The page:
The necessity of allowing time-sharing a single computer between multiple, single tasking operating systems emerged the concept of virtualization. As a result, old concept of one-operating system for one-server paradigm is rundown. Of course, proper division of resources in a single machine for multiple operating systems is a tremendous job of virtualization, and hence it is flourishing among computer users. On the other hand, it is making the users confused to select the best from the pool of good operating systems, hypervisors and other tools and techniques. Similarly, choosing the number of virtual machine is not only a complex issue for them, but also the performance of the whole environment may go down on wrong judgement. Rather than doing scientific analysis on these matters, usually decisions are made on general discussion and perception.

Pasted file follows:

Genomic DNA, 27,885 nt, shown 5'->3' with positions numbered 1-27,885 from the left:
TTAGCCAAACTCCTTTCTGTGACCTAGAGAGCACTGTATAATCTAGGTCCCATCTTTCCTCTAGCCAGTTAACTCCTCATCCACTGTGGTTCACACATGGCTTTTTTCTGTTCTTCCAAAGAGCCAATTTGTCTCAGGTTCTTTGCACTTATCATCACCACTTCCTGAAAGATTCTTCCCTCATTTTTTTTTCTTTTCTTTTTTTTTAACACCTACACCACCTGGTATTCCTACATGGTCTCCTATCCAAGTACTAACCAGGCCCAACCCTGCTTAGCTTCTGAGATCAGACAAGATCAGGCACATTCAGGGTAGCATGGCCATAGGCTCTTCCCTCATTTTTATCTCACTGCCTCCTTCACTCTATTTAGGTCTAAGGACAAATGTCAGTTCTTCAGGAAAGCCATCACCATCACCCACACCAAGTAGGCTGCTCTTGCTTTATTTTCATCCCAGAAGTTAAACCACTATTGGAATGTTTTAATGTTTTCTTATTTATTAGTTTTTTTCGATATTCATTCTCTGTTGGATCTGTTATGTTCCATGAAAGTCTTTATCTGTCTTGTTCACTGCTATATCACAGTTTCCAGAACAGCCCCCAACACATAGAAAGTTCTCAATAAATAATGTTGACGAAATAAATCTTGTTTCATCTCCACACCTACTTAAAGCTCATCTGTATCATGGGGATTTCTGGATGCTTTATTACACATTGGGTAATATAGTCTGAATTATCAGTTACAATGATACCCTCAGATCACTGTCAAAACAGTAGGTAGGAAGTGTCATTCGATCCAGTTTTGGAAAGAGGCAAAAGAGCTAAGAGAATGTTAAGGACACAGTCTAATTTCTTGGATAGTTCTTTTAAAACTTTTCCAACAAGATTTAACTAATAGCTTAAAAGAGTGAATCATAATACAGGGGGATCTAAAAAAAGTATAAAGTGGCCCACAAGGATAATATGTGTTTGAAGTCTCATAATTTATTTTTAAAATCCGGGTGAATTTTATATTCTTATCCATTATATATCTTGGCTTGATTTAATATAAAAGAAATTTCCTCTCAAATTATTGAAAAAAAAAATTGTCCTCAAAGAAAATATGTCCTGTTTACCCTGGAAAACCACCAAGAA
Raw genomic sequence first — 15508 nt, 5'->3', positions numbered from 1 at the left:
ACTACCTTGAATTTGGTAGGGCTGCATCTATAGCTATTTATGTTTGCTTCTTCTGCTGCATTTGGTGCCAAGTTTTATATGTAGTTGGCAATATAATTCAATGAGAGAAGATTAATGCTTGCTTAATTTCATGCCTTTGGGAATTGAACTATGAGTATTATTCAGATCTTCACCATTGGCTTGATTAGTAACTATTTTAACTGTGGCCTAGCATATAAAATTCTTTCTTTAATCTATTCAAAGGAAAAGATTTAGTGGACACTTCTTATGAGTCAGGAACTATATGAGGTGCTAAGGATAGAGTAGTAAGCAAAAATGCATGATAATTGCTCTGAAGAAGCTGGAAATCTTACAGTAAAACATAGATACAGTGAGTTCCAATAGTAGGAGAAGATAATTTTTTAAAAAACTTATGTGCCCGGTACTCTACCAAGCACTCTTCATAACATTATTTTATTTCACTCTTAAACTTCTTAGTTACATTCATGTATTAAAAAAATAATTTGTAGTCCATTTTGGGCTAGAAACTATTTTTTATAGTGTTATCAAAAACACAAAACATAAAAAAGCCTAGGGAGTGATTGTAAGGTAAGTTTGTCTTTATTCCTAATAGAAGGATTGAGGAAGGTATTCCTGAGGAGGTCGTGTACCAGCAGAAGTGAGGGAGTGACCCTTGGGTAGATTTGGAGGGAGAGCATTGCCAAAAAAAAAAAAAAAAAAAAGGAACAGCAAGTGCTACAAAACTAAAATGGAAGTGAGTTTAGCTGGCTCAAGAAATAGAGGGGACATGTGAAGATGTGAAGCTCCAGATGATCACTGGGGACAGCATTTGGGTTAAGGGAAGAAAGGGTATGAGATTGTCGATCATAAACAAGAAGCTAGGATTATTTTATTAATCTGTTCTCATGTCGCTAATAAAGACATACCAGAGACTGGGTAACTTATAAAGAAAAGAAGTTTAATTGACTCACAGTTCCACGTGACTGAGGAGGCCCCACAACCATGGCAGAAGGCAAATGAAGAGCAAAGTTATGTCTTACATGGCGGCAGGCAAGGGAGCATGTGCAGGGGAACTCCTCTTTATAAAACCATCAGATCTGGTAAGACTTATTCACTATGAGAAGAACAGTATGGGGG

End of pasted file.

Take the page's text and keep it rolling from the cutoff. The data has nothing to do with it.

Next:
Therefore, it is immensely desired to understand the performance impact on a virtual machine on the presence of its neighbours. This thesis scientifically evaluates and figures out the scalability impact on a virtual machine. The chosen operating system is one of the most popular operating systems, i.e., Debian GNU/Linux OS. Similarly, KVM (Kernel-based Virtual Machine) is chosen as a virtual machine monitor. The performance of the virtual machine is analysed by running series of benchmarks one by one. First the system is measured as a white box for analysing its micro-performance, and then it is measured as a black box for macro-performance. The finding of this research not only delivers an ideal pattern of system performance, but also gives a clear vision to the system administrators and/or organizations to understand how the scalability of machines impacts performance of the system, which component is less affected and which is affected more.